banner A look into what exactly immutable infrastructure is, why you should consider it, and how it compares to mutable infrastructure. Understanding how each of the three stages, configuration, packaging and deployment come together. And building a basic immutable machine image, with tools such as Ansible, Packer, and Terraform.

Immutable Infrastructure

Immutable Infrastructure is an approach, for machines hosting software and service deployments, to have a more reliable and stable deployment. The concept is simple, no remote configuration changes. Instead, when there’s a need for a configuration change, of the operating system, web server, or other service. The idea is to build out a new machine image, and redeploy your infrastructure.

Mutable vs Immutable Infrastructure

In a typical mutable infrastructure, the setup consists of deploying a machine once and focusing on remote configuration to apply changes. Using tools such as Ansible, Chef or Puppet. Relying on machine backups in case of a misconfiguration, or bad deployment. This leads to people scrabbling for backups (if you’ve any) and down time.

With an immutable infrastructure approach, the idea is to bake the configuration changes into a new versioned machine image. Over time, the idea is to start building out a machine image gallery. By doing this, you avoid having to worry about maintaining backups, but instead relying on a previous image version to rely back on. By having image provisioning in-place, there’s no need to do remote configuration, where connection can either drop, timeout or unexpected errors leading to configuration drift.

The Three Stages of Immutable Infrastructure

Building out immutable infrastructure, it’s broken down into three stages, configuration, packaging and deployment. In each stage, there might be a more suitable tool for your use-case, but we’re going to be using Ansible for configuration, Packer for packaging, and Terraform for deployment.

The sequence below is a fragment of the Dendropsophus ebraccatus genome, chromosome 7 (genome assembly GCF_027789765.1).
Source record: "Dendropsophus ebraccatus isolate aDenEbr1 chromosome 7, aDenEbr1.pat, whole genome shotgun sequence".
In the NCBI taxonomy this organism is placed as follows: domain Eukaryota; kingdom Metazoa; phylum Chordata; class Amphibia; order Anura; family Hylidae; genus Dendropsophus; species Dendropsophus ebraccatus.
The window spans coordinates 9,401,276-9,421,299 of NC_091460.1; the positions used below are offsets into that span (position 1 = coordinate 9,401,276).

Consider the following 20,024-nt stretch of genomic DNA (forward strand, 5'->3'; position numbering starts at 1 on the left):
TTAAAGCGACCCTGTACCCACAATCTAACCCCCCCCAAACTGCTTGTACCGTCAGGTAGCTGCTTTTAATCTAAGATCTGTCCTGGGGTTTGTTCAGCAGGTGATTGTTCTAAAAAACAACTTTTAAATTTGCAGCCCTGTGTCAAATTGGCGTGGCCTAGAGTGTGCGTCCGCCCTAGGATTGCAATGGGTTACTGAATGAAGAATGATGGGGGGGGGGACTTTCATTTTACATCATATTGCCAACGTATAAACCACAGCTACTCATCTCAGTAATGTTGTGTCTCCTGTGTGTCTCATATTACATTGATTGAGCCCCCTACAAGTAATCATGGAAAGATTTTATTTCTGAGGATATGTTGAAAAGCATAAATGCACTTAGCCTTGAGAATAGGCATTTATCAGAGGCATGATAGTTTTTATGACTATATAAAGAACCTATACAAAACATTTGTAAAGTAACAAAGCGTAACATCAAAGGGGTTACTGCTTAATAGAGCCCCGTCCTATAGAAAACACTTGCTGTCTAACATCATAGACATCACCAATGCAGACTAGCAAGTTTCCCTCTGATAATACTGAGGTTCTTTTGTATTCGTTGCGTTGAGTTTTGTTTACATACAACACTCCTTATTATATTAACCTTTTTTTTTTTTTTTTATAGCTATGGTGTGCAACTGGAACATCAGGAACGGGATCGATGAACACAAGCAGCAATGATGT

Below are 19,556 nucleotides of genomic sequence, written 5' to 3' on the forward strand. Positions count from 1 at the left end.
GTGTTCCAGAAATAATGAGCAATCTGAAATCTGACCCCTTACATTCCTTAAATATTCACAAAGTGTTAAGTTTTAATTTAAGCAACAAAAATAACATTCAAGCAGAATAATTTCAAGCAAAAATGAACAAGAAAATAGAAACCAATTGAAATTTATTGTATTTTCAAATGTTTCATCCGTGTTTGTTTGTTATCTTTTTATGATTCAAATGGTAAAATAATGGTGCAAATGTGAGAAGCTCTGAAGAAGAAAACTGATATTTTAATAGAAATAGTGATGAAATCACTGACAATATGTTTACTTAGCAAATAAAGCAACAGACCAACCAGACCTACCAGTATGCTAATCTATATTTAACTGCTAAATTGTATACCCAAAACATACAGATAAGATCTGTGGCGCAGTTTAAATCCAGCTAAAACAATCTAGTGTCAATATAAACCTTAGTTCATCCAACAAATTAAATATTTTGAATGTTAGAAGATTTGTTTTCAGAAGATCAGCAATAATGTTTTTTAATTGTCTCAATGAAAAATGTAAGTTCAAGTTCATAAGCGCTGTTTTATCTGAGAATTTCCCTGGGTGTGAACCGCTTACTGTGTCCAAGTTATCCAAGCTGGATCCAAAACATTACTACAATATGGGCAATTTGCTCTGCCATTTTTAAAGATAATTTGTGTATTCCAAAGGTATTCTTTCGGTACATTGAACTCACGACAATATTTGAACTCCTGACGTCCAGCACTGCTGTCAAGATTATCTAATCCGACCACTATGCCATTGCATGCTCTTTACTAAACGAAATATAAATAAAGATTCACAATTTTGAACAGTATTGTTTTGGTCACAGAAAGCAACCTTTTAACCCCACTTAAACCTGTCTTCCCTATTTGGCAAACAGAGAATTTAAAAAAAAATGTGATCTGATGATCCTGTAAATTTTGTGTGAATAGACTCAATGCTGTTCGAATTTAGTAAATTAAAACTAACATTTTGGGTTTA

Pre-Reqs


NOTE

As we will be deploying onto Azure, the Packer and Terraform code is specifically written for it, and won’t work for other providers. Please check the relative provider documentation.


Base Image

Our base image, on which we will be deploying our service on-top of, will be Ubuntu 20.04 CIS. The image comes configured securely by CIS, this removes the need of manual configuration of the operating system to be seure. To be allowed to use the image, first accept the terms and conditions of the image (otherwise Packer will fail). The command below will do the trick, just need to pass through the correct --subscription flag for your environment.

az vm image terms accept --urn center-for-internet-security-inc:cis-ubuntu-linux-2004-l1:cis-ubuntu2004-l1:1.0.3 --subscription {YOUR_SUB_ID}

We need to host our packaged images in a centralised place, this is where the Azure compute galleries comes in. The below Terraform will create a Shared Image Gallery (previous Azure name), and creates a Nginx gallery.

sig.tf

provider "azurerm" {
    version = "~>2.0"
    subscription_id = ""
    features {}
}

terraform {
  backend "azurerm" {
    storage_account_name = ""
    resource_group_name  = ""
    container_name       = ""
    key                  = ""
  }
}

resource "azurerm_resource_group" "rg" {
  name     = "sig"
  location = "UKSouth"
}

resource "azurerm_shared_image_gallery" "sig" {
  name                = "sig"
  resource_group_name = azurerm_resource_group.rg.name
  location            = azurerm_resource_group.rg.location
}

resource "azurerm_shared_image" "nginx" {
  name                = "nginx"
  gallery_name        = azurerm_shared_image_gallery.sig.name
  resource_group_name = azurerm_resource_group.rg.name
  location            = azurerm_resource_group.rg.location
  os_type             = "Linux"

  identifier {
    publisher = "center-for-internet-security-inc"
    offer     = "cis-ubuntu-linux-2004-l1"
    sku       = "cis-ubuntu2004-l1"
  }
}

output "nginx"  {value = azurerm_shared_image.nginx}
output "sig"    {value = azurerm_shared_image_gallery.sig}